This guest blog on Friday’s march and sit-in at the MPD administration building was written by Pastor Steve Jerbi of All People’s Church in Riverwest.
What was the rally at Red Arrow? Was it in solidarity of Ferguson? Was it for the victims of violence – families of Corey Stingley and Dontre Hamilton? Was it an immigration rally? Was it peaceniks and the regulars at rallies? Was it for healing or for venting? Was it about speaking to be heard or moving forward?
Of course, the answer is yes. Yes to all of those things.
What makes this moment and this movement frustrating to those seeking a simple narrative is that it is not a single thing. It is the garment woven together from the threads of multiple struggles for liberation. It is what makes it beautiful.
It can also be frustrating. Multiple objectives converge on a single action. This can appear at times like competing visions. It can seem like the movement(s) is(are) weak.
Yet, this is the brilliance. It does not have to be one thing. It does not have to be neat and tidy and fit into a box. It is real and it lives in the struggle. The movement does not follow a flow chart or a mission statement or other tools of the empire used to keep things in their place. It is organic, growing wild. Sometimes it is flowers, sometimes thisles, sometimes food – all growing together in one messy field. All growing toward the reclaiming of space and beauty and health.
So when the march from Red Arrow moved toward District 1 headquarters I had the strong feeling this was not a planned action, but an occupying movement born of the moment. The raw energy as body climbed the stairs shook the building. The predictable chants took on new life as the echoed down the hall where officials work behind their desks. It was a celebration, a street party, a dancing revolution. The visceral cries from black and brown and Asian and white revealed that we are far more united and far stronger than anyone suspected.
Do not underestimate us.
On the second floor, doors open toward a balcony that overlooks the street. Chants and emotion filled the room and spilled out doors. Protesters outside the building joined with us.
And then the officers in riot gear came from behind the doors separating the lobby from the offices. They moved toward the balcony door. Folks tried to move back inside the building but not all who wanted in could get in.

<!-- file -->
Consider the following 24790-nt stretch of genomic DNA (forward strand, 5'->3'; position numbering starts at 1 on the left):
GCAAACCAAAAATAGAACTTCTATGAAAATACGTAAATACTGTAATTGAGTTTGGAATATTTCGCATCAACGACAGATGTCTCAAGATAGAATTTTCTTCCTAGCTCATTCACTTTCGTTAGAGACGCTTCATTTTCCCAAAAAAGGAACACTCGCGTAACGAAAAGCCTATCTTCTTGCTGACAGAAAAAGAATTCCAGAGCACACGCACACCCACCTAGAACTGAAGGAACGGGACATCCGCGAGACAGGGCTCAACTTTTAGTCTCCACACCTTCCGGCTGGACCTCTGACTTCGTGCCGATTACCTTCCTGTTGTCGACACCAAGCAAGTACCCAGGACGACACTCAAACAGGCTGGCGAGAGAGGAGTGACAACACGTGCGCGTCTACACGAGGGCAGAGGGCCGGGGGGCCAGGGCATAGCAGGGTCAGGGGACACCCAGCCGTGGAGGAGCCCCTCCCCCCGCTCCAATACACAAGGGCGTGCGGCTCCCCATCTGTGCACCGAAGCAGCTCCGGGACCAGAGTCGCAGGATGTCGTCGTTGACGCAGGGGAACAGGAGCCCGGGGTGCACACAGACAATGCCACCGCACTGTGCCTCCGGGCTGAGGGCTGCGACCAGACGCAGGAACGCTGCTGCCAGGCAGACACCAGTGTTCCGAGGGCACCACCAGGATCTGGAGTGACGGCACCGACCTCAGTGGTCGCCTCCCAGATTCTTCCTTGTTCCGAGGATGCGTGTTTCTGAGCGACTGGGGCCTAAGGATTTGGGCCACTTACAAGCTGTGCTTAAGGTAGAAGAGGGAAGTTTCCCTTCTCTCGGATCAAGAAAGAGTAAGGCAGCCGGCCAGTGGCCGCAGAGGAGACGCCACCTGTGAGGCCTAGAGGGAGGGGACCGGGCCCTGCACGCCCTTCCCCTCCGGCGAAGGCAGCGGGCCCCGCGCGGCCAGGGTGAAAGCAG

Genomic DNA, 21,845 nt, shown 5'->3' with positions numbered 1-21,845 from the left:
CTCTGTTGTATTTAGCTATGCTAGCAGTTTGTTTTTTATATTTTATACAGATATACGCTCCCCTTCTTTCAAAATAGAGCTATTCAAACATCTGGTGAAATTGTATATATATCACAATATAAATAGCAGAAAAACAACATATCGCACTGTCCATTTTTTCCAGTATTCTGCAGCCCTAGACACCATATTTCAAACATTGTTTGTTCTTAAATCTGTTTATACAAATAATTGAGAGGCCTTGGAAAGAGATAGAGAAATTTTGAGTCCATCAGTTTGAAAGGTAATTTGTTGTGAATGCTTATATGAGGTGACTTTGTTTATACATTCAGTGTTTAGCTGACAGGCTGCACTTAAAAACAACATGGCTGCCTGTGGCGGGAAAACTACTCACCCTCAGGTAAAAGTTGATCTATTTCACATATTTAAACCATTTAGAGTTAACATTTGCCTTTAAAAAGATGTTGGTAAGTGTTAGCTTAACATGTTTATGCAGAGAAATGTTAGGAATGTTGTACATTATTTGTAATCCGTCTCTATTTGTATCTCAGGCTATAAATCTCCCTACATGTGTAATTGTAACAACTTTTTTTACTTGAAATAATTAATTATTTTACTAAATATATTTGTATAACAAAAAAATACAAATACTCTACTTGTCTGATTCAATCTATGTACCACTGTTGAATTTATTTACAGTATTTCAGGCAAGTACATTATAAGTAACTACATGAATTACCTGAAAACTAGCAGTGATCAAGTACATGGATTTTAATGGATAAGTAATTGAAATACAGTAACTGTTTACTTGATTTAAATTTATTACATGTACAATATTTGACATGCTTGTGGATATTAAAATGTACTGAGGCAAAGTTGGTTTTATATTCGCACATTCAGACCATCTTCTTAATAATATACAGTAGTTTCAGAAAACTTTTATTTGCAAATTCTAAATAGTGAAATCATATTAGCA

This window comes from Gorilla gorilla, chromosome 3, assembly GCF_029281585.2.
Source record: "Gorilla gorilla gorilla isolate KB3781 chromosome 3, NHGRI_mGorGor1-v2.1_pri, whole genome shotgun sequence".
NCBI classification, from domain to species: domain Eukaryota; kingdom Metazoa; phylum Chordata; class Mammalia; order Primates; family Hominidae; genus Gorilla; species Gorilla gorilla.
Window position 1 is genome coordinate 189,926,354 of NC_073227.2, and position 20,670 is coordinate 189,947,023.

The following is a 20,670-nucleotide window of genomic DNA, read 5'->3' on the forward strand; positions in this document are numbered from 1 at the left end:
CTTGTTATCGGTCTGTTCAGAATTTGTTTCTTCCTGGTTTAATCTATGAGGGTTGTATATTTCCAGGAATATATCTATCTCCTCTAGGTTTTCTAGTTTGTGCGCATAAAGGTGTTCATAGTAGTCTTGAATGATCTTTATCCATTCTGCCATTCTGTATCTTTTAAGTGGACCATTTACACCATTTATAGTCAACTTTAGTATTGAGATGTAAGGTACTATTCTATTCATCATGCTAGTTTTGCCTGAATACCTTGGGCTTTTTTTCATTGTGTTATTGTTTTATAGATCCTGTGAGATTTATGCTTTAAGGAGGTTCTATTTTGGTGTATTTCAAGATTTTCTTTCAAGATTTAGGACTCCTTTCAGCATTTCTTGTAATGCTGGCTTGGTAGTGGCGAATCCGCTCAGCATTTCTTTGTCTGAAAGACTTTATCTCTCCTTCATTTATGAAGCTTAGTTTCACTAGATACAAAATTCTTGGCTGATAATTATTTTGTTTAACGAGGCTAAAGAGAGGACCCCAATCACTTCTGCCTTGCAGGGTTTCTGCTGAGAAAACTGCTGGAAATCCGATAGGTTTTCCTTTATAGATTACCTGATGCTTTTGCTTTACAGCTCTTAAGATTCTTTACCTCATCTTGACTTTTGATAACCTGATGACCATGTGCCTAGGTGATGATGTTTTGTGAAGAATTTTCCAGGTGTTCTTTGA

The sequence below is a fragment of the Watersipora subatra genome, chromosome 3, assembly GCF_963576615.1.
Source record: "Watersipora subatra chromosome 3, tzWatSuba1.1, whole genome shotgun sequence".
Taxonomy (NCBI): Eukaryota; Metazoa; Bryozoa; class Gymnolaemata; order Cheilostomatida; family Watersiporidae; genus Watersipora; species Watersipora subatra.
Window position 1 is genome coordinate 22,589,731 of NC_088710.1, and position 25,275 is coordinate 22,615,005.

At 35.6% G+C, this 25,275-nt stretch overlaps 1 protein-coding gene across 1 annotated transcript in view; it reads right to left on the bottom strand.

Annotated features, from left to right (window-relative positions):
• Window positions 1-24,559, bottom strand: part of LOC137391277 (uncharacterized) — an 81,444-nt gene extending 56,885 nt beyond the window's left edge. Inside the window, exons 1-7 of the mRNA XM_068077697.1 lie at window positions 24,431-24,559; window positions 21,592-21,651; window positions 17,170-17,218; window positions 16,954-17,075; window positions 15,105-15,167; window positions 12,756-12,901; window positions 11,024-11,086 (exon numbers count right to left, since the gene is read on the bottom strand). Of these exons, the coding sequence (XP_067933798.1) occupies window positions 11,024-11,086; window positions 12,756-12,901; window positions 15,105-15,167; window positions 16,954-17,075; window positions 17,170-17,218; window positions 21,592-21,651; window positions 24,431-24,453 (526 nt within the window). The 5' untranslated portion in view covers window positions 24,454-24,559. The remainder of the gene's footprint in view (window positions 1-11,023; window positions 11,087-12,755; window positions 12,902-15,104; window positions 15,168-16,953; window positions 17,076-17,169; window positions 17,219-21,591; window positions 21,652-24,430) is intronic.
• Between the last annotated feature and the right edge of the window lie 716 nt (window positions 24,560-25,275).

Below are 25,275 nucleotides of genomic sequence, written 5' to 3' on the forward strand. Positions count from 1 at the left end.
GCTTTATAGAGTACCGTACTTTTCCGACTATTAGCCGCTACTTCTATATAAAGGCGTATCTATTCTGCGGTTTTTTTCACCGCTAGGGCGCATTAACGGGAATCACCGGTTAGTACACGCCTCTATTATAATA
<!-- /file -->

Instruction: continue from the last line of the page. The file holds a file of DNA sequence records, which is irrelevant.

With smaller numbers, the mood shifted from celebration to determination. Officers in riot gear guarding doors inside and out can do that.
Soon, citizens were lined up face to face with the police. With less than a hundred left occupying the building, the bulk of the crowd stayed toward the front. At times folks spoke from the anger that stems from police-community relations. Other times officers were invited to join the side of the protesters with a shared desire for justice. Media moved in and out of the crowd and waves of chanting came and went.
Toward the end of the occupation, Dontre’s mother spoke with passion and pain about the loss she felt through the shooting of her son. Families of victims stood face to face with officers.
Soon after, the officers in the room left. There were still police guarding the doors to keep anyone else from entering, but in the room it felt different. I felt different. I felt like something had happened, some truth had been spoken, some struggle had been confronted. Though nothing was solved, no outcomes won in that moment, no demands had met – something had happened.
The crowd spread out some and more time passed. I was in the stairwell when Captains Jutiki Jackson and Terreance Gordon, along with some other officers met with the crowd. Gone was the riot gear. Captain Gordon did most of the talking, though Captain Jackson was quick to weigh in when he had something to say.
Much of the conversation between organizers and the captains centered on the investigation around Dontre’s death. Both captains pointed toward the DA’s office in terms of who is handling the investigation. Officer worn cameras also came up and Capt. Gordon said the contract is out for bids.
Captain Gordon asked for a meeting, a place where discussion could happen. I made sure organizers knew All Peoples Church was an option. This was offered and the captains agreed.
At the end of the day, what was won? How was the movement advanced? Like the rally that started it, this will come with different answers from different people. Some will say it was a victory. Others may say it didn’t go far enough. But what I can say is how I felt. I felt like the voice of the people was heard. I felt like the voices crying out at Red Arrow would not be ignored. It felt to me like an important step in the march toward justice.
Facebook event page for Monday Red Arrow Park rally